Taylor: ‘A Supply Chain Transformed’

Sheikh Sultan bin Mohammed Al Qasimi, center, with Ahmed Al Ameri, left, at the opening of Sharjah Publishing City, October 2017. Image: Sharjah Book Authority

With roughly a dozen major print-on-demand installations in various parts of the world, Ingram maintains its Lightning Source leadership in the field by offering what is probably the most logical rationale in the business: It’s better to sell a book first and then print it than to print dozens or hundreds or thousands of copies and have to warehouse them while hoping for sales. And not only has the technical capacity of print-on-demand grown rapidly over the years, but in Sharjah, a publisher can print a hardcover as well as a paperback edition of a book using Ingram’s service.

In a world in which paper supplies are hampered (at the moment, in part, by the crisis precipitated by Vladimir Putin in Ukraine) and fuel issues surround any element of shipping printed copies, reducing the printing and distribution of sold products is clearly pivotal. Lightning Source Sharjah can print a single copy, if needed. Or many, many more. And among Taylor’s additional points are these:

  • Ingram’s linking of Lightning Source’s on-demand capability to local retailers in the Gulf region puts into the hands of those retailers the printing and distribution capabilities they’ve never had.
  • Lightning Source Sharjah is already making hundreds of thousands of titles available in the region in a two-day supply time-frame, drastically reducing distribution time and freight costs as well as shrinking the carbon footprint of the process.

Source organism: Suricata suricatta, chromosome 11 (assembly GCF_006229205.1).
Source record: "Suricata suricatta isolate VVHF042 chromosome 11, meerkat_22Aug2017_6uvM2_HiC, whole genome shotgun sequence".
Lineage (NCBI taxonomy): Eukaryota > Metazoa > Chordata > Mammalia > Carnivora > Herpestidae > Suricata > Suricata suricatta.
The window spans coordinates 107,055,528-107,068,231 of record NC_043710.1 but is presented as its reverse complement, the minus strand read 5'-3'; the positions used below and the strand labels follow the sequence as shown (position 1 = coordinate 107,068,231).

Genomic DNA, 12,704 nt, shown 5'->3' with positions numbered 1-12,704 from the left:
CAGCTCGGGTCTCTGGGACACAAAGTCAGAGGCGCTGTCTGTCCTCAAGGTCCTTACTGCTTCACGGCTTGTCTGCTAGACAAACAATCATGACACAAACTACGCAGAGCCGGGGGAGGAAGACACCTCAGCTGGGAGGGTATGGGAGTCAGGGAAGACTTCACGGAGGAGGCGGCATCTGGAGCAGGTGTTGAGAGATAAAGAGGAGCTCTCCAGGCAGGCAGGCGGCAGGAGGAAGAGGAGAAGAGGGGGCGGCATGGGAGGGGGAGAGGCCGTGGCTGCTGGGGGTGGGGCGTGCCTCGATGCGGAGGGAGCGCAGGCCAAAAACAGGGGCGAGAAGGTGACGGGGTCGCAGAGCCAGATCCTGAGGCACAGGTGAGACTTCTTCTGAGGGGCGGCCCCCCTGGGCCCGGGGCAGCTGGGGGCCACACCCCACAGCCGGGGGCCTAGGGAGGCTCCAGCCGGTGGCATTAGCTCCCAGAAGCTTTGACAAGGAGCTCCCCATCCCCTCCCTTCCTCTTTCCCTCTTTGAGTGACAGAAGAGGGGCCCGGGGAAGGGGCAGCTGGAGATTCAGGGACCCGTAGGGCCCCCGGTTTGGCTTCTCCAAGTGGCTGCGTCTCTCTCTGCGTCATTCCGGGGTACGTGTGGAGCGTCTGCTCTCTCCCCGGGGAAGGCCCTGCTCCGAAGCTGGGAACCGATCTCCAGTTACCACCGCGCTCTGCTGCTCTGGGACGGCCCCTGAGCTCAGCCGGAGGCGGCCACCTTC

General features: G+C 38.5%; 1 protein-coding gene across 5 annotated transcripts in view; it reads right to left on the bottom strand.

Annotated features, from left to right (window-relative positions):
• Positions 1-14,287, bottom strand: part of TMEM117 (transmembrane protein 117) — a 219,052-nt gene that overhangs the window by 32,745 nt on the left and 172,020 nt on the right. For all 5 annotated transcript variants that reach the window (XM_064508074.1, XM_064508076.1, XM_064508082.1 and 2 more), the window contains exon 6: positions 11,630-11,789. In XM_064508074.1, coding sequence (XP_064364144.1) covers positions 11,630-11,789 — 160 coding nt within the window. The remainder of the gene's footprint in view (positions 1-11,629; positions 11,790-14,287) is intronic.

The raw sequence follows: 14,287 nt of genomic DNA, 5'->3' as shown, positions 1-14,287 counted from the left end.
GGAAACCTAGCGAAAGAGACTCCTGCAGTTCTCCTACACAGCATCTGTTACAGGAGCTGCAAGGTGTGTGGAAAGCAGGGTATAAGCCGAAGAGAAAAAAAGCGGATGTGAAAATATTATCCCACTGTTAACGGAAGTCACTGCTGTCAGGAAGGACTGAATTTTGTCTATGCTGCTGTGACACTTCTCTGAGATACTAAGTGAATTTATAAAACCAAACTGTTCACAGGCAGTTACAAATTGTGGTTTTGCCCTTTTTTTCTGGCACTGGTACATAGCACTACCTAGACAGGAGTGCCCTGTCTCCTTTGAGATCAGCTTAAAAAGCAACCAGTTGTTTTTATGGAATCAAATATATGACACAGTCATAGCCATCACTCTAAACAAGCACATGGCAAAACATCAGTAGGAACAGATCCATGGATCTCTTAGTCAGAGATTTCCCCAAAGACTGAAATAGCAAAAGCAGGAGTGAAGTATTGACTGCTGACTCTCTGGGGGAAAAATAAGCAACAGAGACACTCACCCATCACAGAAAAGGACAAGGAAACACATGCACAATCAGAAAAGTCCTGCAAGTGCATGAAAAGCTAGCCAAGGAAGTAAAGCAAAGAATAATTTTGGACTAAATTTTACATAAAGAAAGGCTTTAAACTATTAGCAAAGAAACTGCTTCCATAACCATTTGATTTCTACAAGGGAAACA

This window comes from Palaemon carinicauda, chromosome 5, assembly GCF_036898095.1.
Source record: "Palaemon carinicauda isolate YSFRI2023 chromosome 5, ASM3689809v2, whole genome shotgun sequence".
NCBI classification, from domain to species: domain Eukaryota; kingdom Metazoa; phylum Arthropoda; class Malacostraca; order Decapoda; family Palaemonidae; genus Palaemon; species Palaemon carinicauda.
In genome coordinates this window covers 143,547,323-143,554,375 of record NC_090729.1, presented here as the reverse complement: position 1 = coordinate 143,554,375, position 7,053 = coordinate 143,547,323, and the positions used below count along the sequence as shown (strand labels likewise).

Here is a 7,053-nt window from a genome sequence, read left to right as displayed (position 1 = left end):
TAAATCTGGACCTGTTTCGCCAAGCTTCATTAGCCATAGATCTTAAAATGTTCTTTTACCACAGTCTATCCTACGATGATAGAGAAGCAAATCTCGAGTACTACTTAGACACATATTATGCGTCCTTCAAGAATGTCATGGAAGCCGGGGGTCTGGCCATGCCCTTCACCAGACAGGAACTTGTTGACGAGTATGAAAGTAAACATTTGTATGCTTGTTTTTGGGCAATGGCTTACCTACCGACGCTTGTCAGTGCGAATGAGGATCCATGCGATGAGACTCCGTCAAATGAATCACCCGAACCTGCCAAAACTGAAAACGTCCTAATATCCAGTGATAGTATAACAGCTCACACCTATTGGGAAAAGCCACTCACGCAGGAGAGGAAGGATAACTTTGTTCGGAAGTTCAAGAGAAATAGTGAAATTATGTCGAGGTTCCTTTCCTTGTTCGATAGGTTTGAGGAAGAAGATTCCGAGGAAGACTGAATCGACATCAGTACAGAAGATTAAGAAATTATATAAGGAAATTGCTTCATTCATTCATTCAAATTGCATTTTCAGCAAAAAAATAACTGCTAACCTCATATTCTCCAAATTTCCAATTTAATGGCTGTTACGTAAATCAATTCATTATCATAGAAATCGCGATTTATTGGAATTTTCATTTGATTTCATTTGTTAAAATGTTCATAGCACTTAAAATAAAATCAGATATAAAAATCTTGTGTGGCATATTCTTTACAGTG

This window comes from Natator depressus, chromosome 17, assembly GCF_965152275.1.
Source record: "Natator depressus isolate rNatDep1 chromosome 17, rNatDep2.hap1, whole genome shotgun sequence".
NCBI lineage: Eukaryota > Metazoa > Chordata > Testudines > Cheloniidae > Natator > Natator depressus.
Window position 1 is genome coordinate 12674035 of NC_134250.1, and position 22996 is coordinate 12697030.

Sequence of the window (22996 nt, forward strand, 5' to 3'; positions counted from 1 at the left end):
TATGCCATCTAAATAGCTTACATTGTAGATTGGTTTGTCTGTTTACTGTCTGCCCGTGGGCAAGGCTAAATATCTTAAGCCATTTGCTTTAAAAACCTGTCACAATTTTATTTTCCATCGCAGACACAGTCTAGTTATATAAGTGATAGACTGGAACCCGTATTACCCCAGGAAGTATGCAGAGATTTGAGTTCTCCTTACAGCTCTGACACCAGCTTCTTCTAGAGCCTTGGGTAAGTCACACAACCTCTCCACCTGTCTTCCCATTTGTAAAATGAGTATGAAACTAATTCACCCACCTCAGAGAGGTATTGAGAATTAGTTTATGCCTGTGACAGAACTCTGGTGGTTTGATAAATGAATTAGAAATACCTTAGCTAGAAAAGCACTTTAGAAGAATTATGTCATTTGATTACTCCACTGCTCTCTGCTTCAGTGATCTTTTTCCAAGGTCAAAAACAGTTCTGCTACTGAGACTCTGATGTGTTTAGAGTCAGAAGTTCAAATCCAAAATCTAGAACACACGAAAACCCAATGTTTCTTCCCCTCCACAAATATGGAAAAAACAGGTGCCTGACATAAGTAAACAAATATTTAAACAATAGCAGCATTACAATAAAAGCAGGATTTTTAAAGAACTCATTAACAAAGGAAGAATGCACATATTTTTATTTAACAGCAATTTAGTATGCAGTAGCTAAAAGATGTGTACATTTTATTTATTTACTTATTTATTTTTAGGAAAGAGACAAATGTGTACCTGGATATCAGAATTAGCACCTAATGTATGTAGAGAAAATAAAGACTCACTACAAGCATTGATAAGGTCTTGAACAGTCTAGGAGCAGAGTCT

• Those titles, by the way, exist in a kind of digital international warehouse, ready to be printed as needed but costing nothing to store.

“We’ve also had a lot of success in attracting local publishers in the Arabic language,” Taylor said at London Book Fair, “who are now making their books available internationally for the first time by using Ingram’s supply network.” That network makes those books available for printing—from that digital warehouse—in other Lightning Source markets such as the United States, United Kingdom, and Australia. In those markets, retailers are linked up, too, and able to access these titles for printing in situ, right where they’re sold.

In fact, Taylor told the London audience, this idea of “linking” is more central to the concept than they may think.

“It’s really not about printing,” Taylor said, causing some eyebrows in Olympia London’s Pillar Room to go up.